|Born:||December 11, 1938|
|Died:||November 20, 2019 (aged 80)|
|Height:||5 ft 11 in (1.80 m)|
|Weight:||200 lb (91 kg)|
|NFL Draft:||1961 / Round: 8 / Pick: 110|
|AFL Draft:||1961 / Round: 28 / Pick: 221|
|Career highlights and awards|
|Career NFL statistics|
|Player stats at NFL.com · PFR|
Frederick William Cox (December 11, 1938 – November 20, 2019) was an American professional football player who was a kicker for 15 seasons in the National Football League (NFL) for the Minnesota Vikings. After playing college football for Pittsburgh, he was drafted by the Cleveland Browns in the eighth round of the 1961 NFL Draft and by the New York Titans in the 28th round of the 1961 AFL Draft. He was also the inventor of the Nerf football.
Cox was raised in Monongahela, Pennsylvania, outside Pittsburgh. His parents owned and operated a small grocery store, which is still in operation by his brother's family after four generations.
Cox played college football at the University of Pittsburgh and was drafted by the Cleveland Browns in the 8th round of the 1961 NFL Draft and the New York Titans in the 28th round of the AFL Draft that same year. He never ended up playing for either team.
Cox is the Vikings' all-time leader in scoring (1,365 points) and field goals (282). He is also one of 11 Vikings players to have played in all four of their Super Bowl appearances during the 1970s.
In his first season, he kicked 12 out of 24 field goals, the longest being 46 yards while also serving as a punter, kicking 70 of them for 2,707 yards (a 38.7 yard average). He did not have a field goal percentage lower than his first year rate until his last season. He led the NFL in scoring in 1969 with 121 points and again in 1970 with 125 and was named first team All-Pro both years. He was also named NFC first team All-Pro in 1971 with 91 points scored. He topped 100 points four times (1964-65, 1969-70) while having at least 90 in three other seasons (1971-73), with a top 10 finish in points scored ten times. In the playoffs, he was 11 of 18 on field goals and 38 for 40 on extra points in 18 games. The most he scored in those games was nine, which he did three times (the 1969 title game and the first two rounds of the 1973 playoffs). In those Super Bowls, he went 0 for 2 on field goals while making 4 of 5 on extra points.  In 1970, he was the NFC kicker in the Pro Bowl game.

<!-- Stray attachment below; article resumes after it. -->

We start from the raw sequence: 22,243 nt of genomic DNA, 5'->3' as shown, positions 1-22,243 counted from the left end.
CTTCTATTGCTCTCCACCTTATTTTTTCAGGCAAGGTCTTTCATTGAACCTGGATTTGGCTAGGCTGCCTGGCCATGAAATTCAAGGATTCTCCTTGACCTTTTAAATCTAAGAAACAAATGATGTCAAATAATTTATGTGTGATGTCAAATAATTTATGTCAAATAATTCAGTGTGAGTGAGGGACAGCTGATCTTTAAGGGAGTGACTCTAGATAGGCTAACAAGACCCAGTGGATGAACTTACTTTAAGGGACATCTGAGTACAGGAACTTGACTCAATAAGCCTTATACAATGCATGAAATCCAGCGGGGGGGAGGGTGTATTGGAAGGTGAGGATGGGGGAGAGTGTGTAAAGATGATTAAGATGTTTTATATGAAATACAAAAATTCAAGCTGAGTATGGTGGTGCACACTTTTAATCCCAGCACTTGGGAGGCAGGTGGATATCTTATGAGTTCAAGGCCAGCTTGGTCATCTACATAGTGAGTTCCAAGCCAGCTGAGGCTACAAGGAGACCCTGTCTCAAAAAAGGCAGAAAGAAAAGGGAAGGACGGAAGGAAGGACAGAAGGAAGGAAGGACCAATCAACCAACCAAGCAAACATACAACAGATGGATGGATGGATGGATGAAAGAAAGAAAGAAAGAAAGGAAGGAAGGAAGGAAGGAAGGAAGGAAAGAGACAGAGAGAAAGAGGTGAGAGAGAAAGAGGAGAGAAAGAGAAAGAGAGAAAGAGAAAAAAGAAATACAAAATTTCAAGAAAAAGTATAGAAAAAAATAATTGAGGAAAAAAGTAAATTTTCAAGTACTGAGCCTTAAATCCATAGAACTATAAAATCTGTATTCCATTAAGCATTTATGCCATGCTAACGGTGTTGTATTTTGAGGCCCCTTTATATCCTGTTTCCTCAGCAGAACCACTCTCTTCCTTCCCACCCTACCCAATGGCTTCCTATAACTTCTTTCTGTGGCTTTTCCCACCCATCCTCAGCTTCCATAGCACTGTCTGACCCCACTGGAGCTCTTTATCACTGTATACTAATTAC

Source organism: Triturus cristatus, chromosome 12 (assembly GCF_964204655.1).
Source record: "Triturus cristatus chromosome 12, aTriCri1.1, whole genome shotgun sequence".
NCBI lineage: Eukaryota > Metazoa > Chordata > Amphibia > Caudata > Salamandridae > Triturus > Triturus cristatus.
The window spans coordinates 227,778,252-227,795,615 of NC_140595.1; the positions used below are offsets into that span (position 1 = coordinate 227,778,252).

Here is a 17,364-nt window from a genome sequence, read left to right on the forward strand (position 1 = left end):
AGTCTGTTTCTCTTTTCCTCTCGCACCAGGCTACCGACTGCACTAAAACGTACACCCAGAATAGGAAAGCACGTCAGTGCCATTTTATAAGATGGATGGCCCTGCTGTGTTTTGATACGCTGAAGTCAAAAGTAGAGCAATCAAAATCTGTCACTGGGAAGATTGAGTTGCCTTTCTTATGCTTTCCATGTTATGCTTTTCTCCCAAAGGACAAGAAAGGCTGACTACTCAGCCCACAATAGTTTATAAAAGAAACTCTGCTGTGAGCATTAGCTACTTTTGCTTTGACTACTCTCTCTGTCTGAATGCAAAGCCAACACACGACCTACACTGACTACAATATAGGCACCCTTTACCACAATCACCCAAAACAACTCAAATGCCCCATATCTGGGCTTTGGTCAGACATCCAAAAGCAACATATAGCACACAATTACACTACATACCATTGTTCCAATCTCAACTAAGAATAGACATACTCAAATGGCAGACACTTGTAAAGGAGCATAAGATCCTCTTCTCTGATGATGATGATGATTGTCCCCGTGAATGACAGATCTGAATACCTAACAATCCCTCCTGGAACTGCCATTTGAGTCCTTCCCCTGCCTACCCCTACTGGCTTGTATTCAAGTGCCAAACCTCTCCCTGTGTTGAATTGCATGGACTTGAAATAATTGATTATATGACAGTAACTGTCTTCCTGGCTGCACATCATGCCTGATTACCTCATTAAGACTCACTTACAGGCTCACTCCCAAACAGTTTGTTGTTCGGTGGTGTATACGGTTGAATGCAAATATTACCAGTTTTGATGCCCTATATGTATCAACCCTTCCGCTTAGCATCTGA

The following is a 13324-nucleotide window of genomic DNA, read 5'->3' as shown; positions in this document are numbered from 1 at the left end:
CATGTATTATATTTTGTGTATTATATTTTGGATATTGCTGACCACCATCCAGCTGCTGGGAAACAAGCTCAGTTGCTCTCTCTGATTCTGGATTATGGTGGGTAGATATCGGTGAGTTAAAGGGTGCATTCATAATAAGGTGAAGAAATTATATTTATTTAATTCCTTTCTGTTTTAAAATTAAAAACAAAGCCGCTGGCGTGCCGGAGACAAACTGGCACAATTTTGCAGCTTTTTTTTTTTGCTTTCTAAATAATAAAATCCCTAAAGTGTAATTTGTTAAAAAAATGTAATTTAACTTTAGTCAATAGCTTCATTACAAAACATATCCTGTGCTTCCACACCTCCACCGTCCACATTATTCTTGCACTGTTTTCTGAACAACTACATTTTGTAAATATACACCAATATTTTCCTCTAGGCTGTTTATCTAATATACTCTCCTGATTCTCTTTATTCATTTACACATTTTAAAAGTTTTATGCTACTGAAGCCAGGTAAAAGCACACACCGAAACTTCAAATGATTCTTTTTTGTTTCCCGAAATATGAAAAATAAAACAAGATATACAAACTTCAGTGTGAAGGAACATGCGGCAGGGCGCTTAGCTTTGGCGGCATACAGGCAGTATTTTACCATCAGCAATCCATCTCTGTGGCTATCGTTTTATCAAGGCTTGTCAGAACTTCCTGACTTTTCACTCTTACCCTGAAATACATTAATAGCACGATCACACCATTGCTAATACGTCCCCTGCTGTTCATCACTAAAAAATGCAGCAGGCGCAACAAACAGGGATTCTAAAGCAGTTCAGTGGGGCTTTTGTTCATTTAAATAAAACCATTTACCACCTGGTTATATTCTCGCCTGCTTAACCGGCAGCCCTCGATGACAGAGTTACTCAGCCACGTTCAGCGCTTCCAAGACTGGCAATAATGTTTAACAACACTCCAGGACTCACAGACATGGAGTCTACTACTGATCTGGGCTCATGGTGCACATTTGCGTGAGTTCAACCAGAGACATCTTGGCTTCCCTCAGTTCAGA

At the time of his retirement, Cox was the NFL's second all-time leading scorer (with 1,365 points) behind George Blanda.
Cox was first married to Elayne Darrall Cox. Their four children are Darryl Cox, Susan Cox Biasco, Fred A. Cox, and Kim Ok-soon. He was later married to Bonnie Hope Cox.
Following his NFL career Cox became a licensed chiropractor in 1972 after receiving his degree in the practice from Northwestern Health Sciences University. His annual chiropractic earnings of about $100,000 were, Cox said, about double what he made as a football player. Cox maintained his professional practice in Buffalo, Minnesota.
In 1972, he invented a soft football, which later became the Nerf football after he sold the idea to Parker Brothers. Tens of millions of Nerf football have been sold, first for Parker Brothers and then for Hasbro, which acquired it in 1991, bringing Cox and his partners decades of generous royalties.